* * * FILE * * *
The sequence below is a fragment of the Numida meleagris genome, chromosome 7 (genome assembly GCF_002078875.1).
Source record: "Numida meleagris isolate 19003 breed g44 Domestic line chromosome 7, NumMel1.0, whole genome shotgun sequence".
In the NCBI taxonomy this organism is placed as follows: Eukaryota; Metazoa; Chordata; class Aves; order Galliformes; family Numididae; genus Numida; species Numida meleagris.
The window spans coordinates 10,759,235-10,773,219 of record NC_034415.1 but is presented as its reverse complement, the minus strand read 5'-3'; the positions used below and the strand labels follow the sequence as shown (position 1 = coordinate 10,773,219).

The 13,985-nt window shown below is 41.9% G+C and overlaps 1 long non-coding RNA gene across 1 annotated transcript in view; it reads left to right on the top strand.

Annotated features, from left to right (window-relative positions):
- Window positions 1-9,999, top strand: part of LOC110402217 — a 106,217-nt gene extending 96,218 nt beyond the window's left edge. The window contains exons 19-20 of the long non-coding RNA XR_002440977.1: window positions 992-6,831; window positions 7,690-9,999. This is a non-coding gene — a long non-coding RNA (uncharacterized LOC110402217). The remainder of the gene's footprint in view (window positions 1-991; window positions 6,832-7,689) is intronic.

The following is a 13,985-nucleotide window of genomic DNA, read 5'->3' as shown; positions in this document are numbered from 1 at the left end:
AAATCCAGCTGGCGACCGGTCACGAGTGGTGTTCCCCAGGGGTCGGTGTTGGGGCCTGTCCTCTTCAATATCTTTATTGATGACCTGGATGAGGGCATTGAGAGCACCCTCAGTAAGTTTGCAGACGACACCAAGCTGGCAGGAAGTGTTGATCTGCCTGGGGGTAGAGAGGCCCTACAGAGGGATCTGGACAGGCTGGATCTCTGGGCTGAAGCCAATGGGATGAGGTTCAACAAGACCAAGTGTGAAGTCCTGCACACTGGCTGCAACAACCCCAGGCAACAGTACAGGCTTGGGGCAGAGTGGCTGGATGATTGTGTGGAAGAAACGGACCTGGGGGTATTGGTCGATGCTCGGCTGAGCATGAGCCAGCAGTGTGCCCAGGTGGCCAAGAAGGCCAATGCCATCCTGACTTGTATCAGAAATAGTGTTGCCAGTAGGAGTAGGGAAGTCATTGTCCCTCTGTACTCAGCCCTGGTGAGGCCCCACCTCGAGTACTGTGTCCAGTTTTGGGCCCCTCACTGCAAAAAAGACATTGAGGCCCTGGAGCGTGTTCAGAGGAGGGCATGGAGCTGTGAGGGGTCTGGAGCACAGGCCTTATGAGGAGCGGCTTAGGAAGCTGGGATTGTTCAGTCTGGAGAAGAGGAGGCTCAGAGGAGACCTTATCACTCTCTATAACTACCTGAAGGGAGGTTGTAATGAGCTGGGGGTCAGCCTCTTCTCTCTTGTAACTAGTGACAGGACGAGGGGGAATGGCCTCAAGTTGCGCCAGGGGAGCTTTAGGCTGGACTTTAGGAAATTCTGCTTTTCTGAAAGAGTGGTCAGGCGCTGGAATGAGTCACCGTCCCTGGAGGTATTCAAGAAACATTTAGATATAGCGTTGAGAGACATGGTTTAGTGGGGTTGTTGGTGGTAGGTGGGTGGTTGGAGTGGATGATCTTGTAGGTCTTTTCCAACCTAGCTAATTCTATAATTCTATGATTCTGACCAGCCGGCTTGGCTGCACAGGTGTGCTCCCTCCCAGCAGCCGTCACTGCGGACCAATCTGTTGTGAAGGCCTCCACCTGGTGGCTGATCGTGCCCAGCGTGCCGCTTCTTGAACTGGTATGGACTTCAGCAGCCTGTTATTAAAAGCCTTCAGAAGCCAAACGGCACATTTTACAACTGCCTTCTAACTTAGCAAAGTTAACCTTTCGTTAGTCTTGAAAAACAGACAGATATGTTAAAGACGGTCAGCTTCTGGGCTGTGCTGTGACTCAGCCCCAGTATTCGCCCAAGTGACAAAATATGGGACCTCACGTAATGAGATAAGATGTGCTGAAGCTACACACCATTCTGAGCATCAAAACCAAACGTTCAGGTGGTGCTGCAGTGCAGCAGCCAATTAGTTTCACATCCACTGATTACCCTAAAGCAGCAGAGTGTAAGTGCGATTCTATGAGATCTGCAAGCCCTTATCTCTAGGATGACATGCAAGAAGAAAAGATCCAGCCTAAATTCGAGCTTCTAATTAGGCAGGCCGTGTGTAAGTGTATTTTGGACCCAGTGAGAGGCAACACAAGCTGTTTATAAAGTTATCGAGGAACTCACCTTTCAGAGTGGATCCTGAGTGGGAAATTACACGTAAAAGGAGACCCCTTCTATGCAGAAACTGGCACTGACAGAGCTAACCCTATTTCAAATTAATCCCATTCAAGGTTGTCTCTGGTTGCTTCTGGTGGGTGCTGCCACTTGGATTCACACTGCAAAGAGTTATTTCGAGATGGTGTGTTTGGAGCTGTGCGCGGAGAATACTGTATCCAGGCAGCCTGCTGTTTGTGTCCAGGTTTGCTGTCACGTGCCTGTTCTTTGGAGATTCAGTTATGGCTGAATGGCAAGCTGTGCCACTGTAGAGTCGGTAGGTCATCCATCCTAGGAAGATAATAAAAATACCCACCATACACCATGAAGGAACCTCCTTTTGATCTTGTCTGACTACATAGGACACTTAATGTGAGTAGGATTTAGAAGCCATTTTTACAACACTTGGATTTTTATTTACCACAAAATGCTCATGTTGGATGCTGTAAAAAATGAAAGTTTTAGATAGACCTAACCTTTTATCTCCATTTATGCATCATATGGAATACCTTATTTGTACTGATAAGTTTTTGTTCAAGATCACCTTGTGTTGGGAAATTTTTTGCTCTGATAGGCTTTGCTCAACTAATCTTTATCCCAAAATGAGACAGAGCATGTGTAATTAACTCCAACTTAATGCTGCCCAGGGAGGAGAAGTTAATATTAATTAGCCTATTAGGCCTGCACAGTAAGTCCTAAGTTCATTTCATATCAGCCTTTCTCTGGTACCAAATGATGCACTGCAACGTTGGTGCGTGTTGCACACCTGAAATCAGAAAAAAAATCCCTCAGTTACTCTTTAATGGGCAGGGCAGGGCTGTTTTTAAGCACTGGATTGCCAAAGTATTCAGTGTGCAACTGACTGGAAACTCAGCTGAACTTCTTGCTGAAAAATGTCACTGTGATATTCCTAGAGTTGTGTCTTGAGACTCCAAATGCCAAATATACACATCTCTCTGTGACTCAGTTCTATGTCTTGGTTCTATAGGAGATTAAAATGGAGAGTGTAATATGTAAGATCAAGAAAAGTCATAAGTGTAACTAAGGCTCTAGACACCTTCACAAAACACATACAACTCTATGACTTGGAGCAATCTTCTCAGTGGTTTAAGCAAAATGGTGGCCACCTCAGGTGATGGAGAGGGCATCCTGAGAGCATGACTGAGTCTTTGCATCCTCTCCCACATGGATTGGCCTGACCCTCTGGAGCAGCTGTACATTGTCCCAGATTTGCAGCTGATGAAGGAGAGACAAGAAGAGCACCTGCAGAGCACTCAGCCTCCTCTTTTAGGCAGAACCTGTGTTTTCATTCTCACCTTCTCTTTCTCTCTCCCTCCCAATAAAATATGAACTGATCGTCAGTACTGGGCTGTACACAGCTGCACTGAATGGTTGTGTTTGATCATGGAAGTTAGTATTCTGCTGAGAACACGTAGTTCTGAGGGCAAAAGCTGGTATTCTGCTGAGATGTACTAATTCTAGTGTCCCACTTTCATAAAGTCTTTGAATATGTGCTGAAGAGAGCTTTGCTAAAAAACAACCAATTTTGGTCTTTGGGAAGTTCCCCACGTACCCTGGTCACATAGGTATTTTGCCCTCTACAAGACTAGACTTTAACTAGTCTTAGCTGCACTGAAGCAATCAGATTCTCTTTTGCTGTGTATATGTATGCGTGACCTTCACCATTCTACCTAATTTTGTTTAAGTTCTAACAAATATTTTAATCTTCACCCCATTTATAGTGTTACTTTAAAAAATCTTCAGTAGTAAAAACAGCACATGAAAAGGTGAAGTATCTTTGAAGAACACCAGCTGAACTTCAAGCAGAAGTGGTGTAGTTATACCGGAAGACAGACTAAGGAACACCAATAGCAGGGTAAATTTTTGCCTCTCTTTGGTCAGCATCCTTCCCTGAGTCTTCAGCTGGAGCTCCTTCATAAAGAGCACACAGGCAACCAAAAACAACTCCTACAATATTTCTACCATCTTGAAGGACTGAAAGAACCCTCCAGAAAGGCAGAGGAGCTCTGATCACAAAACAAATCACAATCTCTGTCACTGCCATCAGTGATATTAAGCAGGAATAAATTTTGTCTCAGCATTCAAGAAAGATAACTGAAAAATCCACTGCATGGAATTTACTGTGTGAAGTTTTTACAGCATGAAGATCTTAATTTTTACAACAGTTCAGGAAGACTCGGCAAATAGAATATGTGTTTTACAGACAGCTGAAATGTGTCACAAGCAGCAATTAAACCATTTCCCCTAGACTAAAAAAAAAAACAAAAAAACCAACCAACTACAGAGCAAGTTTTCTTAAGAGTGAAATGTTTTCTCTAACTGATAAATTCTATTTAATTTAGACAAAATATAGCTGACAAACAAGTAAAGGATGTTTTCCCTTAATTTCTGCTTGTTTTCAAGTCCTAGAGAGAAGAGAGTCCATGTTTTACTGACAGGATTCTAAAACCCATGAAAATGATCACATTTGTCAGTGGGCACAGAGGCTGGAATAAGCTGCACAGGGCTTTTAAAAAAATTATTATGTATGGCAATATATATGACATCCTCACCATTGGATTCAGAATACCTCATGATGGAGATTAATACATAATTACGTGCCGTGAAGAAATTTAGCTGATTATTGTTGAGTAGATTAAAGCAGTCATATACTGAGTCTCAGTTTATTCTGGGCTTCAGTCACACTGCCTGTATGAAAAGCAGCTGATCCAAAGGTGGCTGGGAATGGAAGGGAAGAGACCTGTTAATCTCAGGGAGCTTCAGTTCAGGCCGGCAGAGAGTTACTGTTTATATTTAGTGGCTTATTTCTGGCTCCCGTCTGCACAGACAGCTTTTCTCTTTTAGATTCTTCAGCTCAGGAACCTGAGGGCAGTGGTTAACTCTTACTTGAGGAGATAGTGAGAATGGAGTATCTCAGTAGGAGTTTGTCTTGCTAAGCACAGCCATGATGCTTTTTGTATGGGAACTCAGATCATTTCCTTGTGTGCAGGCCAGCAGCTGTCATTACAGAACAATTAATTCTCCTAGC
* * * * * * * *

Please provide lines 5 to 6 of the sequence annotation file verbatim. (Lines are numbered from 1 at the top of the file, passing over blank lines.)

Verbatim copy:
The 13,985-nt window shown below is 41.9% G+C and overlaps 1 long non-coding RNA gene across 1 annotated transcript in view; it reads left to right on the top strand.

Annotated features, from left to right (window-relative positions):